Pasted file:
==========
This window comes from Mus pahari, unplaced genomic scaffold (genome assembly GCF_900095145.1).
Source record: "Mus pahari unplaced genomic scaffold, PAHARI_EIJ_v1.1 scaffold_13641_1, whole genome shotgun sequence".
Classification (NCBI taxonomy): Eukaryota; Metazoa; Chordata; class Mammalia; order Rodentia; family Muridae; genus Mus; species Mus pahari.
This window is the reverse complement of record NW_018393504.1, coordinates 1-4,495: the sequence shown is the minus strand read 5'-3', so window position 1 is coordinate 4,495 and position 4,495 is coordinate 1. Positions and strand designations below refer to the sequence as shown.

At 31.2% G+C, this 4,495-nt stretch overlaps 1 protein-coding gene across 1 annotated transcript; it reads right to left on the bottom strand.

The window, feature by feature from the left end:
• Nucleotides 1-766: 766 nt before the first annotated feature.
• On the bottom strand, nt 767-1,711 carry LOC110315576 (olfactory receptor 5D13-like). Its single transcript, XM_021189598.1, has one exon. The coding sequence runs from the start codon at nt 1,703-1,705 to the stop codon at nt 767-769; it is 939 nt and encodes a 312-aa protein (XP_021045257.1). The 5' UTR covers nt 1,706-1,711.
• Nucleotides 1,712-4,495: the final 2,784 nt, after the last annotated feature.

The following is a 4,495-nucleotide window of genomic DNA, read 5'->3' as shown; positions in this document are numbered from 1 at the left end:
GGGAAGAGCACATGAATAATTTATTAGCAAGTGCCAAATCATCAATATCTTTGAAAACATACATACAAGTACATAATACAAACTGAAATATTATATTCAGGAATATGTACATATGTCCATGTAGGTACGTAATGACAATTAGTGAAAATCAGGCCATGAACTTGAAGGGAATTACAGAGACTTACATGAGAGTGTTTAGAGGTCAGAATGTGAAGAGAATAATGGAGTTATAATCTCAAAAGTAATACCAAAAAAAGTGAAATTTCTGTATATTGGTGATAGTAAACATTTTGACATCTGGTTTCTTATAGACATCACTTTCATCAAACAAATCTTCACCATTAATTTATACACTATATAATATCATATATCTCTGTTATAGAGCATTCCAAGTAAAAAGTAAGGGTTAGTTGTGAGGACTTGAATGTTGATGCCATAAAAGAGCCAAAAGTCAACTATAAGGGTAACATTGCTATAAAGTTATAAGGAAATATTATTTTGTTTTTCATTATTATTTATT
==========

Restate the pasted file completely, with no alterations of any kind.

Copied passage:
This window comes from Mus pahari, unplaced genomic scaffold (genome assembly GCF_900095145.1).
Source record: "Mus pahari unplaced genomic scaffold, PAHARI_EIJ_v1.1 scaffold_13641_1, whole genome shotgun sequence".
Classification (NCBI taxonomy): Eukaryota; Metazoa; Chordata; class Mammalia; order Rodentia; family Muridae; genus Mus; species Mus pahari.
This window is the reverse complement of record NW_018393504.1, coordinates 1-4,495: the sequence shown is the minus strand read 5'-3', so window position 1 is coordinate 4,495 and position 4,495 is coordinate 1. Positions and strand designations below refer to the sequence as shown.

At 31.2% G+C, this 4,495-nt stretch overlaps 1 protein-coding gene across 1 annotated transcript; it reads right to left on the bottom strand.

The window, feature by feature from the left end:
• Nucleotides 1-766: 766 nt before the first annotated feature.
• On the bottom strand, nt 767-1,711 carry LOC110315576 (olfactory receptor 5D13-like). Its single transcript, XM_021189598.1, has one exon. The coding sequence runs from the start codon at nt 1,703-1,705 to the stop codon at nt 767-769; it is 939 nt and encodes a 312-aa protein (XP_021045257.1). The 5' UTR covers nt 1,706-1,711.
• Nucleotides 1,712-4,495: the final 2,784 nt, after the last annotated feature.

The following is a 4,495-nucleotide window of genomic DNA, read 5'->3' as shown; positions in this document are numbered from 1 at the left end:
GGGAAGAGCACATGAATAATTTATTAGCAAGTGCCAAATCATCAATATCTTTGAAAACATACATACAAGTACATAATACAAACTGAAATATTATATTCAGGAATATGTACATATGTCCATGTAGGTACGTAATGACAATTAGTGAAAATCAGGCCATGAACTTGAAGGGAATTACAGAGACTTACATGAGAGTGTTTAGAGGTCAGAATGTGAAGAGAATAATGGAGTTATAATCTCAAAAGTAATACCAAAAAAAGTGAAATTTCTGTATATTGGTGATAGTAAACATTTTGACATCTGGTTTCTTATAGACATCACTTTCATCAAACAAATCTTCACCATTAATTTATACACTATATAATATCATATATCTCTGTTATAGAGCATTCCAAGTAAAAAGTAAGGGTTAGTTGTGAGGACTTGAATGTTGATGCCATAAAAGAGCCAAAAGTCAACTATAAGGGTAACATTGCTATAAAGTTATAAGGAAATATTATTTTGTTTTTCATTATTATTTATT